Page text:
Fintech firm hopes to increase lending to small businesses

Fintech firm hopes to increase lending to small businesses

Providing loans to small and medium-sized businesses has been difficult for community banks since the Great Recession, a consequence of tighter regulations designed to prevent another financial crisis, and it is holding back budding entrepreneurs.

However, a new Texas-based fintech company wants to make it easier for community banks to approve local business loans. Collateral edge partners with banks by providing an easy-to-use tool that increases their revenue while ensuring businesses get the capital they need.

“We’re allowing the bank on the edge to find a way to say yes,” Joe Beard, co-founder and CEO of the startup, told me on the sidelines of the SXSW Interactive Technology Conference in Austin. “The way we do that is we will provide collateral coverage.”

When business owners apply for a loan, they usually have a plan for how to use every penny. Often, however, when the loan officer inserts the numbers into their underwriting system, the borrower does not meet the criteria to get what they need for their plan.

It may be a new business with no track record, or the entrepreneur does not have enough personal assets.

The problem has worsened since the Great Recession of 2008. Congress passed the Dodd–Frank Act tighten lending standards to avoid a new crisis caused by subprime borrowers.

Small commercial and industrial loans fell more than 9% at large banks and even more at small banks, according to the National Bureau of Economic Research, a federal agency. Since businesses rely on loans and lines of credit, Dodd-Frank has hurt local economies.

“These financial reform laws have significantly increased the fixed costs of start-up companies, thereby slowing the pace of business creation in the United States,” the NBER study concluded.

Small and medium enterprises have resorted to other sources of capital, such as non-bank lenders who charge high interest rates and fees. Community banks, which make significant revenue from lending to small businesses, are also suffering because they attract fewer business customers, who also open checking accounts and pay fees for other services.

Beard noticed the problem while working for Perot Jain, a startup venture capital firm in Dallas, where he led investments in more than 45 companies. As a West Point graduate and African American, Beard also noticed that historically underrepresented businesspeople such as minorities, women and veterans struggled the most.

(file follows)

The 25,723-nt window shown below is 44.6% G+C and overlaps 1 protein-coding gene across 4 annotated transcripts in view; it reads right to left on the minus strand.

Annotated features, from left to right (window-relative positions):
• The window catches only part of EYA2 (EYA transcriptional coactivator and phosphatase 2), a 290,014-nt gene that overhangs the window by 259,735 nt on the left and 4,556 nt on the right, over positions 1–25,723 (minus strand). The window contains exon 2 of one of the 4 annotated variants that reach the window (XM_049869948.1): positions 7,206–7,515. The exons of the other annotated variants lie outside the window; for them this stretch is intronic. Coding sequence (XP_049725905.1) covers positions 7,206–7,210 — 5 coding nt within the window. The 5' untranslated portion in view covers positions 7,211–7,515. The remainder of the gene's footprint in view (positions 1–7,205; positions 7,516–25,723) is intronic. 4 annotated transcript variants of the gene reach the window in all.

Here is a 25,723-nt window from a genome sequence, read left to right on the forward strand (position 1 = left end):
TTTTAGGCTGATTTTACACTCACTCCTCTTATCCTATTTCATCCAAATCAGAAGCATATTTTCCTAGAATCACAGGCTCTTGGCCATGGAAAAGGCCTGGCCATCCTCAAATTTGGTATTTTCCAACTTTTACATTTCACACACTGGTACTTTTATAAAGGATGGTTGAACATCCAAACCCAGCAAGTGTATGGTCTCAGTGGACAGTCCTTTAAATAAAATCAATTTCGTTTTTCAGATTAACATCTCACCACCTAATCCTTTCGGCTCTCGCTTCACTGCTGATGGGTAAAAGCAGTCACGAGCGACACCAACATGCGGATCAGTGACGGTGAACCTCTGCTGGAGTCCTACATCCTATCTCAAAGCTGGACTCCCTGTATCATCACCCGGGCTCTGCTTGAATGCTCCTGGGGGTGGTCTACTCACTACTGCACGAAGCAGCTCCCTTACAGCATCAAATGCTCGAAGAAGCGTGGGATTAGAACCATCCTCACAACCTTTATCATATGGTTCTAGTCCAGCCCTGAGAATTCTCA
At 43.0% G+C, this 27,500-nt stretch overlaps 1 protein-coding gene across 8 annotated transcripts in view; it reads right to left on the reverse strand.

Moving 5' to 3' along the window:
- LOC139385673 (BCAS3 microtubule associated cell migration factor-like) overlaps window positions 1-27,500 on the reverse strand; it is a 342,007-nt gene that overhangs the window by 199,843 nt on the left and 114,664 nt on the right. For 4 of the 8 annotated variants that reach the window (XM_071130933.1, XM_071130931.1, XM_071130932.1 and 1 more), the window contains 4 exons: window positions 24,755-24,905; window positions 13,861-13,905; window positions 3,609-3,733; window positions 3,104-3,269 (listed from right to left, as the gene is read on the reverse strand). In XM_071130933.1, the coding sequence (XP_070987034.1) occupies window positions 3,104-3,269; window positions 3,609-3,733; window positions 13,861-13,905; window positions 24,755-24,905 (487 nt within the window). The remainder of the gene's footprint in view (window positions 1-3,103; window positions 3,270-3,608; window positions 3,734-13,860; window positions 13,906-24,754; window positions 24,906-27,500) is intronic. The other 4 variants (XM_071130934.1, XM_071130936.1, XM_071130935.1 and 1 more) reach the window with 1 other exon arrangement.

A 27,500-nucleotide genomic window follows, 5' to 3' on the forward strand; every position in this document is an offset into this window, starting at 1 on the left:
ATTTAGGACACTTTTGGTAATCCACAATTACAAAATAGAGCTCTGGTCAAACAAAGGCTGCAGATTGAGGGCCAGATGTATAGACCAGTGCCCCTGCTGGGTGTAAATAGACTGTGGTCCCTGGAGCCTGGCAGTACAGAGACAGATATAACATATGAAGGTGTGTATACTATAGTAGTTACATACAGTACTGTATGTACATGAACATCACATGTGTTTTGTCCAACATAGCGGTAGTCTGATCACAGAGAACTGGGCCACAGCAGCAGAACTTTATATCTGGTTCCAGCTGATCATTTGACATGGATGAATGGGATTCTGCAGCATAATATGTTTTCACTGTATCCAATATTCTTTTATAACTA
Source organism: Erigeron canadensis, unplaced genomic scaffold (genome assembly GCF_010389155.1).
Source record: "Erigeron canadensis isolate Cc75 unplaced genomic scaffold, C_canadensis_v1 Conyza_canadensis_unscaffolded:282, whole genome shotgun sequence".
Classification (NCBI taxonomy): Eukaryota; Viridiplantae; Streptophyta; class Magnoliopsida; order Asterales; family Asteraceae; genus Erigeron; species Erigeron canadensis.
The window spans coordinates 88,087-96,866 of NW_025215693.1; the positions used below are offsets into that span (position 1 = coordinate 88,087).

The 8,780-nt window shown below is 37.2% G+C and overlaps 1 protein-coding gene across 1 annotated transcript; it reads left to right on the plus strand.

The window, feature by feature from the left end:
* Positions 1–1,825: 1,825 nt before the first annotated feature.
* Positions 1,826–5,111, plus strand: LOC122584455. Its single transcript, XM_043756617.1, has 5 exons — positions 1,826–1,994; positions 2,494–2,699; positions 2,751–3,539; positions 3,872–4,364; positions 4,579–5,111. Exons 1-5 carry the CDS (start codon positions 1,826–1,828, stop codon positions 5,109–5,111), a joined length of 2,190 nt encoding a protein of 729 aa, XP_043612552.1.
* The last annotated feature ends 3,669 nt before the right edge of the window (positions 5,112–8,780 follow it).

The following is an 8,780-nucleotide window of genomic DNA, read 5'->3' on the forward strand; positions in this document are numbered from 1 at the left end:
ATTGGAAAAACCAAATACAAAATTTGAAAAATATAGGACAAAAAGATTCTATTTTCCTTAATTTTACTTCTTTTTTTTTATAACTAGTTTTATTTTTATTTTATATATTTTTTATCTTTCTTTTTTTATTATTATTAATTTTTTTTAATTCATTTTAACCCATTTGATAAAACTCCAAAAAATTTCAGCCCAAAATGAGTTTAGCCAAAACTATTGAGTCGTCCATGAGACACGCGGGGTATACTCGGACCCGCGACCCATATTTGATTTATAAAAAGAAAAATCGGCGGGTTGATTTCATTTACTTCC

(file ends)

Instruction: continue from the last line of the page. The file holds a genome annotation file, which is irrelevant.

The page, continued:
“One of the things I’ve learned over that time is if you have a good entrepreneur, with the work ethic, the smarts, the guts; and if you can help them gain efficient access to capital, they will change the world,” he said. “They are going to hire people. They will create great products. They’re going to provide excellent services, and that’s a big plus for the community.

Beard’s team at Collateral Edge developed an algorithm and computer application that integrates into a bank’s existing workflow for reviewing and approving business loans. He said his company meets with banks, analyzes their lending criteria, and then integrates the app into their system.

If a loan officer is working on the loan and discovers that a borrower does not meet the bank’s criteria for the full amount requested, the officer can click on the application and see if the borrower meets the Collateral Edge criteria .

Collateral Edge’s cloud computing system uses a proprietary algorithm to perform a risk calculation using 60 data points in addition to using financial data from Moody’s rating service. Within seconds, the app lets the loan officer know if Collateral Edge will provide the additional security and the annual fee to secure it.

Banks can pay the fees or pass them on to the borrower. Beard is confident that Collateral Edge’s algorithm makes the right decision most of the time. The bank can then issue the loan and collect the interest, while the small business can execute its full plan.

After the first year, the bank can either release the guarantee or renew it for another fee. Providing more loans also helps the bank with another federal law. The Community Reinvestment Act requires banks to invest a certain amount in their community.

“Not only can we help this generation of entrepreneurs, but if university students are currently seeing an easier and better route to accessing capital, then maybe there is someone out there who is considering being an entrepreneur, as opposed to being an accountant, and maybe that person gets the confidence to stretch out and try to build something amazing,” Beard said.

Sometimes all a small business needs is a little strategic help. As fintech becomes more sophisticated, companies like Collateral Edge can make a big difference.

Chris Tomlinson writes commentary on business, economics and politics.

twitter.com/cltomlinson

chris.tomlinson@chron.com

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